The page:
Husky lying in the snow on a mountain

Winter Hikes With Your Dog

Essential tips on enjoying safe hiking adventures with your dog


If you want to take your dog for a hike through a wintry landscape, there are a few important points to consider so your dog will really enjoy the experience too.

Follow these guidelines: 

1. Winter-suitable dog

  • not every dog is suited to hikes on slippery, snow-covered paths
  • your dog must be physically fit
  • puppies and elderly dogs should stay at home

2. Slowly increase your hiking distances

  • tailor your hikes to the needs of the individual dog: start with shorter distances and see how well your dog copes
  • the distance can be increased gradually (always based on your dog’s needs)

3. Paw protection

  • paw pads must be kept supple
  • wash the paws after every hike
  • buy dog shoes if necessary

4. Suitable dog clothing

  • only necessary for dogs that get cold quickly
  • clothing must be moisture-repellent and warm
  • check the weather forecast in advance to make sure your dog wears the right clothing

5. Check your dog for signs of freezing

  • your dog feels unwell, trembles and walks slowly, takes a cramped posture
  • stop hiking immediately, go with your dog to a warm place and take steps to warm them up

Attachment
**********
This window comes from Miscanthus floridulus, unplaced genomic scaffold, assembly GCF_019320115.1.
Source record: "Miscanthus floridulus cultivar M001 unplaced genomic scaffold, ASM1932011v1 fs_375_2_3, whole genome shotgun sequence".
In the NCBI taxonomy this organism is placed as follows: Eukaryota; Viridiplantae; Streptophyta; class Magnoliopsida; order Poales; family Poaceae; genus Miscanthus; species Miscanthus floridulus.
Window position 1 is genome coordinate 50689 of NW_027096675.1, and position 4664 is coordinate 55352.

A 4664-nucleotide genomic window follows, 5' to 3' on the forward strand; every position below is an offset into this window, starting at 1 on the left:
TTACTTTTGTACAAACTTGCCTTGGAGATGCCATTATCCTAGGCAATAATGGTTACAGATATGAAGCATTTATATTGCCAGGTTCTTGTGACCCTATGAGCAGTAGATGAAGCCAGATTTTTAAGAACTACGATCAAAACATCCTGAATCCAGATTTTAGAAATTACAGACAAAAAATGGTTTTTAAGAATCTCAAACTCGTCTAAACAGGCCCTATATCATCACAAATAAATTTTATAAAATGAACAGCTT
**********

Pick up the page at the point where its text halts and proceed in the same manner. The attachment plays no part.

6. Take water and a bowl with you

  • carry water in an insulated bottle so it doesn’t freeze
  • eating snow is not a good alternative to drinking water, as it can be harmful to your dogs’ stomach

7. Take winter-proof snacks and food with you

  • if necessary, carry snacks in your trousers or in the inside pocket of your jacket (body heat prevents them from hardening)
  • the snacks and food must meet your dog’s calorie requirements during the hike
  • don’t forget a bowl

8. Insulated pad

  • your dog can lie on this during rest breaks, as direct contact with the cold ground should be avoided (though this depends on the breed: Nordic dogs can handle lying on snow)

9. Leash and chest harness

  • keep your dog on a leash in high-risk areas so that it can’t put itself in danger (see 10 below)

10. Caution in areas with lakes, streams and the risk of avalanches

  • familiarise yourself with the hiking terrain: frozen lakes can be dangerous if the ice cover is too thin; streams may not be easy to see under a layer of snow; avoid avalanche areas altogether

11. First aid kit

  • for medical issues that could occur in winter (such as paw injury caused by ice)

12. Ignoring skiers and snowboarders

  • train your dog beforehand not to regard skiers and snowboarders as quarry to be chased

Identification and Registration (I&R)

Make sure your dog is microchipped and registered so you and your dog can be reunited more easily if you get separated during the hike.

Dog standing in the snow

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